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This is the story of a man who wanted to learn the greatest of all Nature's secrets, the story of a woman who wanted to achieve the ultimate purpose of human existence, and the story of a second woman who tried to understand and help both of them.
To Dr. Charles Seaton the secret ofconsciousness means pushing back the frontiers of human knowledge andcreating an undreamed of age of progress and enlightenment. To Uma Priya devi-dasi the secret of consciousness is a way to overcome birth,death, old age, and disease. To Lacey Philips the secret ofconsciousness is an interesting premise for an adult movie.
Allthree of them will participate in Project GISMO, an attempt to createthe first conscious machine. The success of this project will changetheir lives, and the lives of everyone else, in ways none of them canpredict or understand.
They will learn answers to questions thatphilosophers have struggled with for centuries. Is consciousness apurely material phenomenon, or is it something else? Does ourconsciousness survive the death of the body, and if so what happens toit? If it is eternal, has it always existed? If so, where was ourconsciousness before it arrived in our bodies? If consciousness is notmaterial, could there be a whole universe that is not material? If so,what is our consciousness doing in this universe? Did it originally come from that other universe, and if so, is there any way for it to return? If it could return, would it want to? On the other hand, ifconsciousness is a purely material phenomenon, could we make a machinethat has consciousness?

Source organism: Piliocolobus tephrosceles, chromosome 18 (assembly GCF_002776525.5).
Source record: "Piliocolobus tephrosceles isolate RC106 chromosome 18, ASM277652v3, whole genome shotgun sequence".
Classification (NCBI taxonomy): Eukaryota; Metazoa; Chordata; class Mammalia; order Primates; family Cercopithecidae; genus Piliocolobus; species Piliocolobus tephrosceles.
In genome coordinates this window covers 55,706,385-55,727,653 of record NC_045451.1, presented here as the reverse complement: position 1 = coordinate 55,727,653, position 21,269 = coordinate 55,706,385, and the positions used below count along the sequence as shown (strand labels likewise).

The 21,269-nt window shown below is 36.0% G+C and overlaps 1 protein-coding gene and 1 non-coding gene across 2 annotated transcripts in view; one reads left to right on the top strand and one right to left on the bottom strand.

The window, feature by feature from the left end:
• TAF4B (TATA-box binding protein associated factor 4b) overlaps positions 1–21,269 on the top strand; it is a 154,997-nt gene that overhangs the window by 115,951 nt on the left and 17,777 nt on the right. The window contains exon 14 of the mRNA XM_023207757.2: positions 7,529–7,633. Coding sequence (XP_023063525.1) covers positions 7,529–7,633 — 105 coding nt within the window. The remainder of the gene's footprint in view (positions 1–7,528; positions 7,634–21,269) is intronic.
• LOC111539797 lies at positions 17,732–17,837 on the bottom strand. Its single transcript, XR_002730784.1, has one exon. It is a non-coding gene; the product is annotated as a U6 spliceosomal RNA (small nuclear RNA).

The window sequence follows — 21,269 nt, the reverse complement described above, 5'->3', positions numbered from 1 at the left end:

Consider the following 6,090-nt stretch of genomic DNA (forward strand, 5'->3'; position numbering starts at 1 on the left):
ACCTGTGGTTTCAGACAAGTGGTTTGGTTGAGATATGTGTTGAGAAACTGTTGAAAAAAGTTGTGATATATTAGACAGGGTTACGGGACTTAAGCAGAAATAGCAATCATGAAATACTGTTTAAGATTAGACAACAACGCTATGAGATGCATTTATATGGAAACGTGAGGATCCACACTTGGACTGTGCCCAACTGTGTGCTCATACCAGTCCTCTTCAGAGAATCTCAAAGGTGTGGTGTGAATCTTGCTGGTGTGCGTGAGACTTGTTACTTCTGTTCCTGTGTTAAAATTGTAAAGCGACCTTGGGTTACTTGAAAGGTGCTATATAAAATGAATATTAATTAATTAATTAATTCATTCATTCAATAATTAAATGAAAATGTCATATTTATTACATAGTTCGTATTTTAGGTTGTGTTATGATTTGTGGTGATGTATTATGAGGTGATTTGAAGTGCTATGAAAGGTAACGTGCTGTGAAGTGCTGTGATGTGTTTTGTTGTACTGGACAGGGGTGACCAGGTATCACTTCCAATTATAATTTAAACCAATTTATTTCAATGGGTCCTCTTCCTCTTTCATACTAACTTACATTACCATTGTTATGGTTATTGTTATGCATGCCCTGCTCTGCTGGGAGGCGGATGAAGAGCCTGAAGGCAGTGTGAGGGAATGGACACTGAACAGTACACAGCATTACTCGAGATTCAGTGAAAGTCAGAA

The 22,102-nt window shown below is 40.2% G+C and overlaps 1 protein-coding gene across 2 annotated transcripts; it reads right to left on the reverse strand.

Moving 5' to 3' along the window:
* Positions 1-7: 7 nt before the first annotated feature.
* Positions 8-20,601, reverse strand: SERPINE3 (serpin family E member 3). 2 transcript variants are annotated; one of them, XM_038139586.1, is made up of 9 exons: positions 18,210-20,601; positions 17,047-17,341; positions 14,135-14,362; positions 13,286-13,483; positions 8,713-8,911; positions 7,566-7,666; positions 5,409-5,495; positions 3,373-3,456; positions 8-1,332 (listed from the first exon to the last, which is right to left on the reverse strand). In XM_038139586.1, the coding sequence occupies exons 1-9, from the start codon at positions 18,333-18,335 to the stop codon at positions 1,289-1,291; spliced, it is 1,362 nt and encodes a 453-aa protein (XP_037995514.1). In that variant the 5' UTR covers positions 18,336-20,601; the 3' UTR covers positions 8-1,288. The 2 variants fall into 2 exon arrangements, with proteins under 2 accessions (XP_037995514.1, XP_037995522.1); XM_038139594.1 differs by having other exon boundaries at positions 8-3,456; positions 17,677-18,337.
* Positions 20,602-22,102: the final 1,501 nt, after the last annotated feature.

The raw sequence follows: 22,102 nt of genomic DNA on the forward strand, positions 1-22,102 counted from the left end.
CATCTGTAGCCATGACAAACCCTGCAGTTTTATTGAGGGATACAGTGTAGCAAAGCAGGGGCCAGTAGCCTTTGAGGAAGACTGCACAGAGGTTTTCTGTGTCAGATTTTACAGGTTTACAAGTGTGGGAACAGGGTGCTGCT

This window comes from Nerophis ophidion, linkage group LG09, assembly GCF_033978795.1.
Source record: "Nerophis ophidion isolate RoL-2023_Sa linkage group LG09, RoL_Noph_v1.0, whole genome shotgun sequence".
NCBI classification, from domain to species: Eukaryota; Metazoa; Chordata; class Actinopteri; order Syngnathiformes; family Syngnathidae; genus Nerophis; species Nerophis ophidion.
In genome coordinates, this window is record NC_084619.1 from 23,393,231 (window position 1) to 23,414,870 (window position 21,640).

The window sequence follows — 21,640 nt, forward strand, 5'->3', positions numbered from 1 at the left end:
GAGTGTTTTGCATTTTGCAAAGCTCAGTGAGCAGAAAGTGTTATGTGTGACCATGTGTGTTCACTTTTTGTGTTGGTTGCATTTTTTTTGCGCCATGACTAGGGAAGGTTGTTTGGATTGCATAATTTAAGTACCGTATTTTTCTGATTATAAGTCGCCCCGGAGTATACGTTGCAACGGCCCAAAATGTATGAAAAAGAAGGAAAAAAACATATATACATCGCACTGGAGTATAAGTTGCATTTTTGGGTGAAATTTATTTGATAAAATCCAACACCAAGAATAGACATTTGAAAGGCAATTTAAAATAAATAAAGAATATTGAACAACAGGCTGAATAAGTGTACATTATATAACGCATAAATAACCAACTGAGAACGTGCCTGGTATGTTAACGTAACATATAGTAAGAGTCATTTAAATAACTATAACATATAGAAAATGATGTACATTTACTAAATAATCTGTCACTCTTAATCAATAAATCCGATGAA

Finally, can any movie based on Atlas Shrugged make a profit?
This is a story ofspirit and matter, of spirituality and sensuality, of Religion andScience, of Krishna Consciousness and Machine Consciousness, of Makersand Takers, and what happens when these things come together inunexpected ways. It takes place in a world where Atlas Shrugged meets Artificial Intelligence, Siddhartha meets Silicon Valley, and Boogie Nights meets the Bhagavad Gita.
It is a story that amore scientifically minded Hermann Hesse, or a more spiritually inclined Edward Elmer Smith, might have written.
Explore the world of Shree Krishna And The Singularity at its Google+ page: plus.google.com/+ShreeKrishnaAndTheSingularity
"synopsis" may belong to another edition of this title.
The story of this novel begins with another story. Back in 1979 I was involved with ISKCON, the International Society for Krishna Consciousness, also known as the Hare Krishna movement. I had lurked around the fringes of this movement for two years, but that was the year I got serious. There was a devotee woman I wanted to marry and if I was going to have any chance of doing that I'd need to be a lot more serious than I had been up to that point. Being serious meant accepting a guru. The guru who had founded ISKCON had passed away in 1977, leaving behind a governing body which took over running things and eleven men chosen by the founder to become gurus and accept disciples.